And honestly, it`s surprising he hasn`t done this yet, this last 18 months that he didn`t get involved when --

MATTHEWS: Can he do this when Trump attacks him? Remember that thing he used to do?

PETTYPIECE: There`s this theory out there that Trump`s strongest when he has someone to punch back against. And putting Obama out there gives someone another person to duke it out with.

MATTHEWS: Obama is the reason he ran I think.

PETTYPIECE: Trump has had eight years to discredit Obama. Trump hasn`t found a way to drag down Obama the way he has other contestants.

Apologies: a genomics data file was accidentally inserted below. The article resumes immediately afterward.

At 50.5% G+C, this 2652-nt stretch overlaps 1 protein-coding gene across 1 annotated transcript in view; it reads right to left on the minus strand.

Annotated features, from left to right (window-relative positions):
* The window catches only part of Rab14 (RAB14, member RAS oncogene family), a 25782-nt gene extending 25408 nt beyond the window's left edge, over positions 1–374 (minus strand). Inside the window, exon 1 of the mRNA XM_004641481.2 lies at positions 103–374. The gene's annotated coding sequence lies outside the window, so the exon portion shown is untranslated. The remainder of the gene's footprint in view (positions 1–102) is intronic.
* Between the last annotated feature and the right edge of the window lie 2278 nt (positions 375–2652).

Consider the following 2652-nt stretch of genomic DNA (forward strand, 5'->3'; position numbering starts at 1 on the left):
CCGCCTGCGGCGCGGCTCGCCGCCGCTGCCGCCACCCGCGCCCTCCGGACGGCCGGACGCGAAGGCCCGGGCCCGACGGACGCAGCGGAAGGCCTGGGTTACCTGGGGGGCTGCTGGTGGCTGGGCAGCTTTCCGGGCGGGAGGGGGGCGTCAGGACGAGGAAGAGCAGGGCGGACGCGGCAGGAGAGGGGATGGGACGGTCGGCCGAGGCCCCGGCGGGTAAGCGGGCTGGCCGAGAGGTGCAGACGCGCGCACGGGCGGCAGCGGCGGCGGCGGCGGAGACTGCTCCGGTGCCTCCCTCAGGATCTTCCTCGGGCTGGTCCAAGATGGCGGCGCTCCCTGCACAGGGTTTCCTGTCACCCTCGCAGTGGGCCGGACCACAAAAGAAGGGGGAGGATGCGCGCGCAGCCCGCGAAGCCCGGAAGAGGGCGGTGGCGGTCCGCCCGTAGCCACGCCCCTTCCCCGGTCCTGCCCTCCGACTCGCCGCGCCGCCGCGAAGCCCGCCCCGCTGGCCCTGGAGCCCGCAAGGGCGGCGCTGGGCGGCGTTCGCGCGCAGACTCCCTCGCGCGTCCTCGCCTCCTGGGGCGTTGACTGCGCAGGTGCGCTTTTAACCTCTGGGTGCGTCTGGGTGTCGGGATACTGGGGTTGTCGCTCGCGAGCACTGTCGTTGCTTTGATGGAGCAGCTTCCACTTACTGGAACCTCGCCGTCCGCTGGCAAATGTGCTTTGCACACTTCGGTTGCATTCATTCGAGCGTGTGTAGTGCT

MATTHEWS: It`s going to get personal. You can bet.

Thank you, Anita Kumar. Thank you, Clarence Page. And thank you, Shannon Pettypiece.

When we return, let me finish tonight with "Trump Watch". Not one of his favorites coming up tonight. You`re watching HARDBALL.


MATTHEWS: "Trump Watch", Thursday, September 13th, 2018.

I tweeted today that President Trump is now the Babe Ruth of B.S. What earned him this moniker was Trump`s achievement of just reaching the 5,000 mark in the number of times he has made misleading statements. This, according to "The Washington Post" fact checker.

Trump`s lawyer John Dowd saw the problem way back when he was working for the president. According to Bob Woodward`s stunning new book, "Fear", Trump was ready to be questioned under oath by Robert Mueller`s investigators, but Dowd knew Trump was incapable of giving a straight statement under oath. Quote: You are not a good witness, his lawyer told Trump.